These comments popped up on ICE-Mail. First an attack from the right.
I guess people are afraid of him
Click here: De Blasio downtown fund-raising galas eyed as illegal campaign contributions - NY Daily News
Then this lament about the left attack on de Blasio:
And a response - which is where I am coming from -- maybe vote for him but still thinking of Sal Albanese (see below). I was thinking of Liu until tonight when we were out with friends, a businessman who dealt with Liu -- not good things to say about honesty. Put your Weiner out there in tweets or try to screw someone -- character still counts for me.
Here's the Left (Old? New? Occupy?) doing what is has always done so brutally well— finding fault with one of its own who has ventured outside the cabal.
This article/blog reveals some interesting stuff about NYC Democratic primary mayoral candidate Bill Di Blasio, and the ensuing comments show the Left at its feeding frenzy best, i.e., We should abandon Di Blasio (who has a chance of actually becoming mayor) because he is proof that politics, indeed, do make strange bedfellows (bedpersons?), and unearth ( in order to "support") the Green Party candidate who has zero chance of really impacting on the lives of New Yorkers, let alone zero chance of becoming mayor:
Then these comments about Sal who just maybe is the protest vote even if he can't win. I really don't think the outcomes based on the choices we have will be as different as people think. Best case to teach that lesson is: de Blasio wins and turns into Bloomberg light.While I may bring myself to vote for De Blasio in the primary, in what universe is he "one of its (the Left's) own?"He was campaign manager for a carpetbagging Hillary Clinton, and while he may not be as openly vicious and contemptuous of us as Bloomberg - because he happens to need us at the moment - don't think for a minute that if elected he will not be sat down by some Worthy from the New York City Partnership and be told how the world works concerning the schools, zoning/real estate, control of the police, etc.And he will do what they want.De Blasio and Bruce Ratner are not strange bedfellows, but power center and affiliated political broker.The problem is not the Left cannibalizing its own - which it does do - but liberals and pwogwessives continually deluding themselves about the poses these characters assume during election season.Anybody remember "Hope" and "Change?" That didn't turn out too well, did it?Just as Abby Hoffman said, "Don't buy advertising: make news," the Left should be saying, "Don't pay attention to candidates, make them pay attention to you."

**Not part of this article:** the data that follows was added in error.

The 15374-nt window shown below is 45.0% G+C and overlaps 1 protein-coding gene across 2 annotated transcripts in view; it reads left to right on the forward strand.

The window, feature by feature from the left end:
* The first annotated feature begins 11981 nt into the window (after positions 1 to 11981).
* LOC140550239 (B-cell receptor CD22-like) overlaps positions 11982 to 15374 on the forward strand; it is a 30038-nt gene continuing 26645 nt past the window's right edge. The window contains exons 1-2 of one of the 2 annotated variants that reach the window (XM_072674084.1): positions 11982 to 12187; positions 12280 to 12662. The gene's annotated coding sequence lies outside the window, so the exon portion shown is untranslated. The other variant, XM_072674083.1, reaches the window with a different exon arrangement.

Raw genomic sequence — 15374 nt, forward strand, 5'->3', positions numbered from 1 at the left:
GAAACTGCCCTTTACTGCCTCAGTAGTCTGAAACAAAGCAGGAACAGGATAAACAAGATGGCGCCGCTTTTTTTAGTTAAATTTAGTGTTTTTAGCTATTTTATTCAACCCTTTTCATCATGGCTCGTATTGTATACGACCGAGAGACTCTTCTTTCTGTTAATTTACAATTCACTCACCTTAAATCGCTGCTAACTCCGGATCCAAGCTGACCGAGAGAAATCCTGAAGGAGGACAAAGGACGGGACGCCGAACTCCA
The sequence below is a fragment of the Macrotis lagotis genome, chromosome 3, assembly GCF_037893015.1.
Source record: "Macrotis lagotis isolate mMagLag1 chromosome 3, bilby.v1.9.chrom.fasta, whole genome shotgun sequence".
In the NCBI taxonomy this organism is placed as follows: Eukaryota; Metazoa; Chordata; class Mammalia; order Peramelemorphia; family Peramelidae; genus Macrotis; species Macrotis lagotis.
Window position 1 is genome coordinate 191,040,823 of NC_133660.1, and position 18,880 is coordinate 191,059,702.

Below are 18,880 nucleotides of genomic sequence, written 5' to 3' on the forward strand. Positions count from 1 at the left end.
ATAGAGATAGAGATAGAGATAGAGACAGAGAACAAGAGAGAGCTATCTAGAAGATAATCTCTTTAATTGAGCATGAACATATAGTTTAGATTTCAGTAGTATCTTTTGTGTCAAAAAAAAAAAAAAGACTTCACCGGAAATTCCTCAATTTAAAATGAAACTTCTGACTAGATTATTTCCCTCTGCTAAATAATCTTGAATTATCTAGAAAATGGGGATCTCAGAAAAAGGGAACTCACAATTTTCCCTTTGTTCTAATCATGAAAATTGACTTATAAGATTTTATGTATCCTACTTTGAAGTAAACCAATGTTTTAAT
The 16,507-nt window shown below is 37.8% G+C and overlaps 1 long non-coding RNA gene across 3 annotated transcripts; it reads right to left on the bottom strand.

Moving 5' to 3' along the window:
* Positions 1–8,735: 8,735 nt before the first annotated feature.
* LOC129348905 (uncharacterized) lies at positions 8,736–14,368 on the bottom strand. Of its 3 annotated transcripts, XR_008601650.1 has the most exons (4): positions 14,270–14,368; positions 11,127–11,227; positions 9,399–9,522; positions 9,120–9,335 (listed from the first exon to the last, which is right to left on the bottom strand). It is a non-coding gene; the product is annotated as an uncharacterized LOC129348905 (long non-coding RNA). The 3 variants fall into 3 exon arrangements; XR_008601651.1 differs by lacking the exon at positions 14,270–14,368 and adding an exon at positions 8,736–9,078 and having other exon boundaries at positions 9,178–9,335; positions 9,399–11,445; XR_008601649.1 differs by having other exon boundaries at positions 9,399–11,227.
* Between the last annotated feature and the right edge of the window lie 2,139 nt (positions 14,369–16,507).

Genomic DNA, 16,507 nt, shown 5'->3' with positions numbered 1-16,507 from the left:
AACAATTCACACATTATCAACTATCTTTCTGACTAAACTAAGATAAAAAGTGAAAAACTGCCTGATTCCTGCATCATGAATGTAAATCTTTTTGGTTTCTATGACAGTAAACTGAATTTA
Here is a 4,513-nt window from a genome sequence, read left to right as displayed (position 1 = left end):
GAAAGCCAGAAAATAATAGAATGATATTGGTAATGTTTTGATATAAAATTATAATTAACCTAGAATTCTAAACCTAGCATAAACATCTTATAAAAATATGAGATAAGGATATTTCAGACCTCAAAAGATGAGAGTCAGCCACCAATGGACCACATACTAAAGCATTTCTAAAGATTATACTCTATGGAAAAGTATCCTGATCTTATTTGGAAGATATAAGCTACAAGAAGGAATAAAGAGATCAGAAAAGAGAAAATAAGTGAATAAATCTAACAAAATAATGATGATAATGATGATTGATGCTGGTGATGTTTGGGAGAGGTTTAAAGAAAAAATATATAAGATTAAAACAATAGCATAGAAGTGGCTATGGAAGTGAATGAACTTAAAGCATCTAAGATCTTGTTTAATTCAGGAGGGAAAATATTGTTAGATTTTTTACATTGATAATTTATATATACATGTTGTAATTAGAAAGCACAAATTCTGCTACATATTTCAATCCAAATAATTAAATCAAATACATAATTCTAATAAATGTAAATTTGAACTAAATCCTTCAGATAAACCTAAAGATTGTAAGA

On August 8 (two weeks ago), The NY Times published an editorial about the status of the Albanese campaign:
August 8, 2013
What About Sal?On Tuesday night voters in New York City will be able to watch a live televised debate in the Democratic campaign for mayor. Five candidates were invited: Christine Quinn, Bill de Blasio, William Thompson Jr., John Liu and Anthony Weiner. Sal Albanese was not.He didn’t meet the eligibility requirement for the debate, which WABC-TV is co-sponsoring with Univision, The Daily News and the League of Women Voters. Invitations were sent in April to the candidates who at the time seemed likely, in the sponsors’ judgment, to raise enough in donations to qualify for matching public funds under New York’s campaign-finance law.Mr. Albanese, a former City Council member, might eventually qualify for public funds but hasn’t yet, and organizers felt sure in April that he wouldn’t — so he’s out. Mr. Albanese complains that the organizers bent and broke their own rules — first by adding Mr. Weiner, who wasn’t around in April, and then by keeping Mr. Liu, who has no public funds (the New York City Campaign Finance Board voted this week to withhold money from the Liu campaign, citing evidence of fund-raising violations).Mr. Albanese notes that another big exception was made for the Republican debate, which has only three candidates, two of whom, John Catsimatidis and George McDonald, are not taking public funds. Organizers figured Joseph Lhota couldn’t debate himself, so they invited everybody. They did the same with the comptroller debate between Scott Stringer and the self-financed Eliot Spitzer.This is a shabby way to treat Mr. Albanese. Yes, he is low in the polls, but he has been a thoughtful contributor to this long, lively campaign. Shame on the organizers, especially the League of Women Voters, for not standing up for Mr. Albanese. They should let voters hear about his plans to fix the schools, his ideas on mass transit, sanitation, public safety, parks. If there is room for only five candidates, then drop Mr. Weiner.